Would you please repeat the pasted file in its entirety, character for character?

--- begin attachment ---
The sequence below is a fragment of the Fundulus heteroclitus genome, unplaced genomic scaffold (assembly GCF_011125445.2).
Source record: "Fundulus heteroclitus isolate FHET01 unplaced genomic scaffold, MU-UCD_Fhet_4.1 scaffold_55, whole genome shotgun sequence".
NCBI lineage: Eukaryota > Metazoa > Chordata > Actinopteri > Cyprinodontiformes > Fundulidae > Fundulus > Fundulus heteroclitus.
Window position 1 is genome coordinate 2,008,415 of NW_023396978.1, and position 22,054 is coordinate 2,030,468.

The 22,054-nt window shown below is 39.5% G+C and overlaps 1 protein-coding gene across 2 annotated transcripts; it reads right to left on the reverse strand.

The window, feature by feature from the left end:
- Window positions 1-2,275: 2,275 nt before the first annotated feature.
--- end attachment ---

The sequence below is a fragment of the Fundulus heteroclitus genome, unplaced genomic scaffold (assembly GCF_011125445.2).
Source record: "Fundulus heteroclitus isolate FHET01 unplaced genomic scaffold, MU-UCD_Fhet_4.1 scaffold_55, whole genome shotgun sequence".
NCBI lineage: Eukaryota > Metazoa > Chordata > Actinopteri > Cyprinodontiformes > Fundulidae > Fundulus > Fundulus heteroclitus.
Window position 1 is genome coordinate 2,008,415 of NW_023396978.1, and position 22,054 is coordinate 2,030,468.

The 22,054-nt window shown below is 39.5% G+C and overlaps 1 protein-coding gene across 2 annotated transcripts; it reads right to left on the reverse strand.

The window, feature by feature from the left end:
- Window positions 1-2,275: 2,275 nt before the first annotated feature.